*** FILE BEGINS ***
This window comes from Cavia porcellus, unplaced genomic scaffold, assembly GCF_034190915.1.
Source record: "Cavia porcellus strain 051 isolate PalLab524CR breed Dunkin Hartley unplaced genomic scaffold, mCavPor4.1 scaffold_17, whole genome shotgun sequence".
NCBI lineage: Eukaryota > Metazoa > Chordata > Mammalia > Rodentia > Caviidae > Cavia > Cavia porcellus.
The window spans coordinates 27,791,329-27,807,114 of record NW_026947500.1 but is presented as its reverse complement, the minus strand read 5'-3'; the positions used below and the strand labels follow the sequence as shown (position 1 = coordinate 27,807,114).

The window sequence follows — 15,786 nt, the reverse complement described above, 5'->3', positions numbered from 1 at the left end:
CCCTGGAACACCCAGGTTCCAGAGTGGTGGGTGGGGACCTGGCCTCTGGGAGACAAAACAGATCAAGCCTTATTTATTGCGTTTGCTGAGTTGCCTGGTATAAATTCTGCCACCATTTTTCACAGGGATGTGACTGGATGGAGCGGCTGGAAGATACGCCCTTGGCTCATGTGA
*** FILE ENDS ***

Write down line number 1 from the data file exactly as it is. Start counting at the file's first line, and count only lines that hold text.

This window comes from Cavia porcellus, unplaced genomic scaffold, assembly GCF_034190915.1.